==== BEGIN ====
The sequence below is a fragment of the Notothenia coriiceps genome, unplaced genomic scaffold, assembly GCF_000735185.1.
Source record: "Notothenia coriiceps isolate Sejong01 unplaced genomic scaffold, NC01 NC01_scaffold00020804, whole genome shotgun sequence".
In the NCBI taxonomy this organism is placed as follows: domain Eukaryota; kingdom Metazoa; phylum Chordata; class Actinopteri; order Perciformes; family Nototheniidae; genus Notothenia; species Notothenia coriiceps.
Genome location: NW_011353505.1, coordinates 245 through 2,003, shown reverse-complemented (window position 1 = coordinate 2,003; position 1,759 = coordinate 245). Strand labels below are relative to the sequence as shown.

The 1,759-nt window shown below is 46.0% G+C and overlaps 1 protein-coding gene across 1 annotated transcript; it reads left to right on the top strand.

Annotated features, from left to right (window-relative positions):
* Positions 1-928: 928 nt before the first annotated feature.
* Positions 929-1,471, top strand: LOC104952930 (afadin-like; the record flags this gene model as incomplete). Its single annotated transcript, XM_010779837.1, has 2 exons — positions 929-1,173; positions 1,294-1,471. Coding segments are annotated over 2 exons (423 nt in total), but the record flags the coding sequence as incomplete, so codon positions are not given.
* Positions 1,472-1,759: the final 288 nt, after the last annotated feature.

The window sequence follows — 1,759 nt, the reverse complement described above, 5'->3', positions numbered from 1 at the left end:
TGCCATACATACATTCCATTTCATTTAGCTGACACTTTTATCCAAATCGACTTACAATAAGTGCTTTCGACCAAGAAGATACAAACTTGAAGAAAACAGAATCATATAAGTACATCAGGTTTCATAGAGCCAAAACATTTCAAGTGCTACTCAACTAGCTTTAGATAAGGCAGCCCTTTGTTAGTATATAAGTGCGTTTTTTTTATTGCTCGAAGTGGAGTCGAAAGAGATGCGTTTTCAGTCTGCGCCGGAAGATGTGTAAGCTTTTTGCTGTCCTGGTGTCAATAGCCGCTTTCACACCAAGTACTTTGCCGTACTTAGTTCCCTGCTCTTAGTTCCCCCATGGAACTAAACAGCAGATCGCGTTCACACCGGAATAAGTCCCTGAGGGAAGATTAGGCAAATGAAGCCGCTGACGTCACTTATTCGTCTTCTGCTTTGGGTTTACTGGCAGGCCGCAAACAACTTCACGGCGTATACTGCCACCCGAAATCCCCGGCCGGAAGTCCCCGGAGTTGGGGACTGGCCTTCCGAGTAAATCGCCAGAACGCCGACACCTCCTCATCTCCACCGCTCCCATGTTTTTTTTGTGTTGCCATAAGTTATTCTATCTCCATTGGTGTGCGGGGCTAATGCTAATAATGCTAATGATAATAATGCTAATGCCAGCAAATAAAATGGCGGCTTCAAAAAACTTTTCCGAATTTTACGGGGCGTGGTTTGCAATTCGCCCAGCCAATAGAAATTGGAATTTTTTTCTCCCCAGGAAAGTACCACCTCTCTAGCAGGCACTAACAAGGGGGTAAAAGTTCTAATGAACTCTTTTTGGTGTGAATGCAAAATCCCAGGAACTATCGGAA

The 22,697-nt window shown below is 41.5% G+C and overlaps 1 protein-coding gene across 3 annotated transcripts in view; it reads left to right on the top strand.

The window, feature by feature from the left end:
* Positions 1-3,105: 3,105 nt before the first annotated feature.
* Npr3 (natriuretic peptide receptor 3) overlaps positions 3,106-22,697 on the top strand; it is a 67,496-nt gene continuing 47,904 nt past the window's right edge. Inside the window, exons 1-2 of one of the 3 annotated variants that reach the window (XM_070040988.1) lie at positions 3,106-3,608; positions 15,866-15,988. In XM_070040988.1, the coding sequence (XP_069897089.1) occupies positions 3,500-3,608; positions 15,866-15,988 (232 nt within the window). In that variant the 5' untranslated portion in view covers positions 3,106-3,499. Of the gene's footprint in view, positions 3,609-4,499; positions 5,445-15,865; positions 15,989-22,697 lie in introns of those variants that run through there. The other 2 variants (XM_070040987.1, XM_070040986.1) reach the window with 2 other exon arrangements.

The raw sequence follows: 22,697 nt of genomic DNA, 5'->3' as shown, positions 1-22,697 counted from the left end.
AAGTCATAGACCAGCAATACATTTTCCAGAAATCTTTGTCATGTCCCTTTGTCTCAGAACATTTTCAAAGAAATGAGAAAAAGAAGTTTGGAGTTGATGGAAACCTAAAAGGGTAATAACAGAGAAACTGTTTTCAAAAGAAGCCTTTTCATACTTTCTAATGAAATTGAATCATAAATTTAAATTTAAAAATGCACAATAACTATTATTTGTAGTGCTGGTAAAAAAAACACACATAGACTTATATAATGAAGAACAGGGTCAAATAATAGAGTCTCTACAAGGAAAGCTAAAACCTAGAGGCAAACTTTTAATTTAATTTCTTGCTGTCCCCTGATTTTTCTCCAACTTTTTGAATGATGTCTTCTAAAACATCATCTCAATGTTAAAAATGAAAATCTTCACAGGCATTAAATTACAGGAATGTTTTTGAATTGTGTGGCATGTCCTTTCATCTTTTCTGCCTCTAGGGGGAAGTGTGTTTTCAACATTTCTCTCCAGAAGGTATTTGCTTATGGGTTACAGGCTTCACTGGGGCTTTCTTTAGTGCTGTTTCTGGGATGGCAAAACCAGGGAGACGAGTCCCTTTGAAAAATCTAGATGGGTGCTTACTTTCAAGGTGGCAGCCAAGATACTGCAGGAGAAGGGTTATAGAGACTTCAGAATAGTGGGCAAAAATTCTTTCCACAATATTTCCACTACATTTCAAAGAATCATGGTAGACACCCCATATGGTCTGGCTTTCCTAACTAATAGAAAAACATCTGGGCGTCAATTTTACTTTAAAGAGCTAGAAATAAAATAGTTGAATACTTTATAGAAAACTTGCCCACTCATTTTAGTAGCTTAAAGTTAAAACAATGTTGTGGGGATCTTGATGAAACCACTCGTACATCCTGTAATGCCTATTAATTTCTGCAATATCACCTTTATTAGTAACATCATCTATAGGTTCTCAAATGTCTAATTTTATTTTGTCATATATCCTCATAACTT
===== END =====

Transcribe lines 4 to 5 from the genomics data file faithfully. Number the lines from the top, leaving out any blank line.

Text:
Genome location: NW_011353505.1, coordinates 245 through 2,003, shown reverse-complemented (window position 1 = coordinate 2,003; position 1,759 = coordinate 245). Strand labels below are relative to the sequence as shown.

The 1,759-nt window shown below is 46.0% G+C and overlaps 1 protein-coding gene across 1 annotated transcript; it reads left to right on the top strand.